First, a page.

Think Small, Part 1

Bletilla striata and Iris tectorum. Photo by Kit Flynn.


By Kit Flynn

I have had dogs all my life, switching from small ones to big ones and back now to small ones. I have never understood large dog people scoffing at small dogs (and vice versa). Both sizes have their pluses and minuses. It’s the same with plants. Large plants have their definite purpose, but small plants can hold the perennial borders together. It’s the small plants that can accent admirably these larger plants.

When I first started gardening, it was in the midst of the tropical plant fad so I consequently concentrated on large plants. No leaf could be too large. Of course, many of my experiments failed as most of the tropical plants I got my hands on were perennials that required more than one meager growing season to make their statement. And here in zone 7 I had to treat them as annuals.

When my garden choices became more realistic, I found that a collection of plants could make the statement I was seeking. Cannas alone can look startlingly out of place but a canna strategically placed among an assortment of plants may be an outstanding choice.

Along the way, as my garden began to fill up, I began searching for some smaller plants as I needed both accent plants and ones to fill up the inevitable holes appearing in the perennial borders. Several of these workhorses I grew to appreciate and savor. It’s always so gratifying to find a small plant that works – it really is as simple as that.

I first discovered Bletilla striata by happenstance at the long-lamented Niche Gardens. I grow Phalaenopsis and Dendrobium orchids in my kitchen window, where they cheer me up during the drab month of January – and I take pride in getting them to rebloom. However, growing orchids outdoors? I didn’t know it was possible.

Niche assured me they required shade so I consequently planted them in a shady spot where they were slow to take off. My next excursion into the world of Bletilla was at Plant Delights where the instructions were to site them in a part sunny location. Because I had one of those aforementioned spaces in my perennial garden, I plopped several in it. These were far happier, taking off quickly enough to leave me feeling a bit smug.

Orchids have a habit of bringing one back to earth. Two or three years ago, we had a sudden deep freeze towards the end of March that nipped the flowers in the bud with my Bletilla and Lady Banks roses, meaning that I had to wait another year for the chance to see a bloom. The plants, being hardy, survived.

Happily, all my hardy orchids have now spread, not obnoxiously, but in a manner where they curve around their pairing plants, including Polygonatum. They are now blooming happily, allowing me to strut around like a mother hen. According to the Plant Delights website, Bletilla grow best if they receive 1-6 hours of sun, and in my experience, this is a piece of accurate information, although this year the ones originally planted in the shade look great – perhaps both Niche Gardens and Plant Delights were both correct in their gardening assessments.

Another small plant that I use in abundance is Spigelia marilandica. This native plant has so much going for it. In the first place, the flowers last a long time, far longer than those produced by Bletilla. In the second place, the plant forms a nice clump that grows wider every year but does not travel. It requires almost no upkeep while remaining downright perky even in July. Plant Delights offers two cultivars: ‘Little Redhead’ and ‘Ragin Cajun’ that to my eye (and I have both) offer very little in difference.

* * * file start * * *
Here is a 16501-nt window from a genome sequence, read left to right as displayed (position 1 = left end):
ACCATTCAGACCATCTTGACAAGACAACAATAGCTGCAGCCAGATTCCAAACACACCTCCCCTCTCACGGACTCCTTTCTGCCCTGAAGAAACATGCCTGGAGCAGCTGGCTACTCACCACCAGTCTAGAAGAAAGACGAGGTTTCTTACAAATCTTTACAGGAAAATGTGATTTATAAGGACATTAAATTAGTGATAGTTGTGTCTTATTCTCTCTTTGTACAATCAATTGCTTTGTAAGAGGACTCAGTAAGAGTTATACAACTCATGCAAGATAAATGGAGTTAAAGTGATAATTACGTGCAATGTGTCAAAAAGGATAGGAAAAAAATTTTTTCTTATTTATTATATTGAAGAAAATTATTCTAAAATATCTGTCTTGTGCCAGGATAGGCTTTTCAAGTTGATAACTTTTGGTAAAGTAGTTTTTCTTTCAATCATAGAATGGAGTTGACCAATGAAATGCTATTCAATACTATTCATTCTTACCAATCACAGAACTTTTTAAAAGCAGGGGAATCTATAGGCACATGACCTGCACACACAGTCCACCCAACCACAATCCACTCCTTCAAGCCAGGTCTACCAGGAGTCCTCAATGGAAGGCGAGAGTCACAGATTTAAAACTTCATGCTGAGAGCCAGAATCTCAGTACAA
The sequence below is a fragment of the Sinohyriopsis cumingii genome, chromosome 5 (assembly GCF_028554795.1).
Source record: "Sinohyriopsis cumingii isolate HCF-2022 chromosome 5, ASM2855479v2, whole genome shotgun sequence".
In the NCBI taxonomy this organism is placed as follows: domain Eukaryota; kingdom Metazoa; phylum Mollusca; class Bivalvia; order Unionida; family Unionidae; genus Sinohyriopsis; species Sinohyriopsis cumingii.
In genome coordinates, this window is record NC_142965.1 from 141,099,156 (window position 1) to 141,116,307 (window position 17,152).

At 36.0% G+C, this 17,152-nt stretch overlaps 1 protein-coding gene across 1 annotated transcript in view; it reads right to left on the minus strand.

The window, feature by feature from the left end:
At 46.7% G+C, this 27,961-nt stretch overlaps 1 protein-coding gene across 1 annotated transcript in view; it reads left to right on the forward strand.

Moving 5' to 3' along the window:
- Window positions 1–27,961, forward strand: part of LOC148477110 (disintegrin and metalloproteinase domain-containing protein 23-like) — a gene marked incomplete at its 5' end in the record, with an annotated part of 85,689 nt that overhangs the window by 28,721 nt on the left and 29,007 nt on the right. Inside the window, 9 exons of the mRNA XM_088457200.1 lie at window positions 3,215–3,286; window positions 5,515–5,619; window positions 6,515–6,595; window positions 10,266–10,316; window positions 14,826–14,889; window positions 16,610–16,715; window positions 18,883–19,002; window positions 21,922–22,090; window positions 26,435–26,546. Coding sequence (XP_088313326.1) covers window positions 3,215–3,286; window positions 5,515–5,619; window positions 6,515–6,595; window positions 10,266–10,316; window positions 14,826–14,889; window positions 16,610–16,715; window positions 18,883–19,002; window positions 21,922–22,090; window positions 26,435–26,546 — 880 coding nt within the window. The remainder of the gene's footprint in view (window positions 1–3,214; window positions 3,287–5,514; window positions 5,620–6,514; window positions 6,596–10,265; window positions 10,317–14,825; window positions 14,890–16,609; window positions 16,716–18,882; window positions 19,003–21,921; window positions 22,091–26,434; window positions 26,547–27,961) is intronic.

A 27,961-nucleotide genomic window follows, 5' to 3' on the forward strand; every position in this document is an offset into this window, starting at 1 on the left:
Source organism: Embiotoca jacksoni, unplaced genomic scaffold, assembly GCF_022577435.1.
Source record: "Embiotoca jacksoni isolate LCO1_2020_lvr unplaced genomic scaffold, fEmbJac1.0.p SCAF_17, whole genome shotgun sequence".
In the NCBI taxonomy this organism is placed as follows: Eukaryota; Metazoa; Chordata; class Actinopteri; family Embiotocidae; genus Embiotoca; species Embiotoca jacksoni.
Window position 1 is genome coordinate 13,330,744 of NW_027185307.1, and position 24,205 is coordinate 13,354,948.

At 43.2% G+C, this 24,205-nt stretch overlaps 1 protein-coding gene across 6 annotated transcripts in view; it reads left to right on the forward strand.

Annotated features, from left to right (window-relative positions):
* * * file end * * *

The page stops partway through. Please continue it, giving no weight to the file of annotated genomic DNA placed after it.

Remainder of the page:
Another reason to grow Bletilla and Spigelia is that they are both deer-resistant, an added plus for gardening in the Triangle. Spigelia is poisonous, so keep it away from pets who nibble without thinking. Bletilla is not particularly tasty for deer, so they leave it alone unless they are terribly hungry. As it totally disappears over the winter, you only have to worry about it in the early spring when it makes an appearance.

The last small plant I favor is the Japanese roof iris, Iris tectorum. Now, I have a confession to make that will disgust all the iris enthusiasts out there (and there are many): I have an aversion to the bearded iris, Iris x germanica because I cannot live with the foliage, which to my eyes is rather unattractive. Mea culpa, I am sorry but, as I frequently point out, it really is my garden.

Iris tectorum is smaller with foliage forming an attractive circle. While the foliage is not a thing of great beauty, neither does it offend my eyes – and irises spend a lot of time during the growing season not in bloom. While these irises do increase in numbers, they do so slowly and are easy to pull out. These spring bloomers perform well in front of the perennial border, an additional benefit. The choice in color is either white or purple. No, the flowers do not have the diversity of I. x germanica, but the plant itself is a lot more attractive and subtle.

So, my motto for my completely full garden is this: Think small, and you won’t regret it.

After being an active member of the Durham County Extension Master Gardeners for 13 years, Kit Flynn now holds emeritus status. For five years she was the gardening correspondent for “Senior Correspondent” and shared “The Absentee Gardener” column with fellow Master Gardener Lise Jenkins. She has given numerous presentations on various gardening topics to Triangle organizations and can be reached at

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